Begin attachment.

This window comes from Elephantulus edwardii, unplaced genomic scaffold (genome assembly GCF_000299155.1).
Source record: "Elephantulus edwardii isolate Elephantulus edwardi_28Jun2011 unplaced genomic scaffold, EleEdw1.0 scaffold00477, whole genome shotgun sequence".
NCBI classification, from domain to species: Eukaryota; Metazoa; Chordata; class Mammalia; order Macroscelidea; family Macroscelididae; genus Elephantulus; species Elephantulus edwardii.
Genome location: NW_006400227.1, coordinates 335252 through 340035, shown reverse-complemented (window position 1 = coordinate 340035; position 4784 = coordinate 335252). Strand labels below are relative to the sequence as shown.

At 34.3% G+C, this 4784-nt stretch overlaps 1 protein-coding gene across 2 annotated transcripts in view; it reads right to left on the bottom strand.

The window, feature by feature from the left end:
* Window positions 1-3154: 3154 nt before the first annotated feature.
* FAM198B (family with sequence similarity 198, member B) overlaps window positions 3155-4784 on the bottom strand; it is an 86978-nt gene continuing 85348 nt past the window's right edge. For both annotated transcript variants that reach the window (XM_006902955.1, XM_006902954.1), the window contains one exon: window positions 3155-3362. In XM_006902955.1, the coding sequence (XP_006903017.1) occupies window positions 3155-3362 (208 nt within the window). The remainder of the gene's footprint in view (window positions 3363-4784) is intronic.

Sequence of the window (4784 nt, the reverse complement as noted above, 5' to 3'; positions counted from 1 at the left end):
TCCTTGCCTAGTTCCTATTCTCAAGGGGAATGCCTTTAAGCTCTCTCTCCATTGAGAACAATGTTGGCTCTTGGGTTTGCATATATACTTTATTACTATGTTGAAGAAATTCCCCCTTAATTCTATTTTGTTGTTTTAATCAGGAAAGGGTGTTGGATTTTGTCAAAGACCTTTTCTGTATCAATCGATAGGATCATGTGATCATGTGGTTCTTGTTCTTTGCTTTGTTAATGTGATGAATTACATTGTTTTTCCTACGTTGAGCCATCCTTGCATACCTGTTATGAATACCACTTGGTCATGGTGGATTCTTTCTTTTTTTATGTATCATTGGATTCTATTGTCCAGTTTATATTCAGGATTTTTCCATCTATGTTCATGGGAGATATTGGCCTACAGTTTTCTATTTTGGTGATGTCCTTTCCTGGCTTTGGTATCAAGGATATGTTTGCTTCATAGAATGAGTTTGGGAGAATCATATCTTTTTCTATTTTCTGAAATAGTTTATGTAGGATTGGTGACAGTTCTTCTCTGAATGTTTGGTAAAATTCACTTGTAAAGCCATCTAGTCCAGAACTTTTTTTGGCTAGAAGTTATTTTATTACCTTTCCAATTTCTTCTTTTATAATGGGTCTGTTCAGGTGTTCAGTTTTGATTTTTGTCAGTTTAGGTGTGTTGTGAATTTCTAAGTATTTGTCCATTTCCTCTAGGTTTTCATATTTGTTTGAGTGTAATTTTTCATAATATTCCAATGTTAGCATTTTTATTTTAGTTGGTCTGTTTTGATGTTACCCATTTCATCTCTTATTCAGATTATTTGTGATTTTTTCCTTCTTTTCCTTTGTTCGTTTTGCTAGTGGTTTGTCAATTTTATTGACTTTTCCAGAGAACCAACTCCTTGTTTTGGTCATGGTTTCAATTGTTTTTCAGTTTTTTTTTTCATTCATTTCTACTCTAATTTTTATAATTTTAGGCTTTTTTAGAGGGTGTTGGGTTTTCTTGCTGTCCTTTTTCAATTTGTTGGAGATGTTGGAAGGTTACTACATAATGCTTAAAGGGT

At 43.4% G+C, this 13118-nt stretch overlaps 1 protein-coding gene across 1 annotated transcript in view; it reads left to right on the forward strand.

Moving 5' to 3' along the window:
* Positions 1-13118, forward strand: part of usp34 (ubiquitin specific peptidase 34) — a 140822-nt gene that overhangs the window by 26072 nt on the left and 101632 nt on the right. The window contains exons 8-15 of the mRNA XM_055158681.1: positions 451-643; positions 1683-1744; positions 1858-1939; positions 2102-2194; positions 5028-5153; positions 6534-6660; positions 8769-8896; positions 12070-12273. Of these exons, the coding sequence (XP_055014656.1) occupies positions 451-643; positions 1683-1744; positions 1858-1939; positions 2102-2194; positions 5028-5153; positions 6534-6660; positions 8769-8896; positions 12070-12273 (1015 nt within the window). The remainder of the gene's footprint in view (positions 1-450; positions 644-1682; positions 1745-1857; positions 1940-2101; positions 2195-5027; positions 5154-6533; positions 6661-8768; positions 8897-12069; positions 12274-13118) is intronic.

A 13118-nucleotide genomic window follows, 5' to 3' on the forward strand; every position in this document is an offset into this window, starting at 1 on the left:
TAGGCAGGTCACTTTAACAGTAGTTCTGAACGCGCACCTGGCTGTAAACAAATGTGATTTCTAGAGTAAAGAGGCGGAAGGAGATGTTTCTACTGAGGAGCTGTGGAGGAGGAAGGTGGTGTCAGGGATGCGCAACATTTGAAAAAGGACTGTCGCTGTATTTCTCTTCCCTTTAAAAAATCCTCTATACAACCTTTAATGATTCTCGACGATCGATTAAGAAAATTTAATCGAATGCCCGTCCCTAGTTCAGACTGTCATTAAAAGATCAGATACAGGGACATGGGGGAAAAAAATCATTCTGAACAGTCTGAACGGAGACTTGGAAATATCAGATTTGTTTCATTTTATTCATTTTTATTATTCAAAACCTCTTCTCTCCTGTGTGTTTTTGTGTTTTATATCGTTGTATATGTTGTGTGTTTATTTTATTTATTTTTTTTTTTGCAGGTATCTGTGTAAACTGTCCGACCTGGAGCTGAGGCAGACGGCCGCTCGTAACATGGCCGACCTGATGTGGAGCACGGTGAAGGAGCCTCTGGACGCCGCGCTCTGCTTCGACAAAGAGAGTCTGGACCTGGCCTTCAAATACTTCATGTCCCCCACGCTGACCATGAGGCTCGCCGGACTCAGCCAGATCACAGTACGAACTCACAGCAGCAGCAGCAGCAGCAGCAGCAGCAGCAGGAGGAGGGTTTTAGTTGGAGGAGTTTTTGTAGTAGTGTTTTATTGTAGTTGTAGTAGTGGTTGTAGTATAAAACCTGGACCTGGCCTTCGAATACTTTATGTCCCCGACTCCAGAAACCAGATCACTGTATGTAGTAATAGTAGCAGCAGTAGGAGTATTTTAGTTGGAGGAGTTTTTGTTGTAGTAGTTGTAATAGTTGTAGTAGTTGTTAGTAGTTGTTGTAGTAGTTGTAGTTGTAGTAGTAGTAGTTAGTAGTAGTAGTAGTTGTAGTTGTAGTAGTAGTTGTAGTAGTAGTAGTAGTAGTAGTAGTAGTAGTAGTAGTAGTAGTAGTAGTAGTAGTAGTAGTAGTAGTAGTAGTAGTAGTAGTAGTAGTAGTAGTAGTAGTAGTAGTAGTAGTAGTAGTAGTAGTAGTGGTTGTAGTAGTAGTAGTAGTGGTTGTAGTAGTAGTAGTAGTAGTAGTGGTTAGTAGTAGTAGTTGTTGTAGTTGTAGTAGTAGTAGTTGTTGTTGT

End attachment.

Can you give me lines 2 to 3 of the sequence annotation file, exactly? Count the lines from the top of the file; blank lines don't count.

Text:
Source record: "Elephantulus edwardii isolate Elephantulus edwardi_28Jun2011 unplaced genomic scaffold, EleEdw1.0 scaffold00477, whole genome shotgun sequence".
NCBI classification, from domain to species: Eukaryota; Metazoa; Chordata; class Mammalia; order Macroscelidea; family Macroscelididae; genus Elephantulus; species Elephantulus edwardii.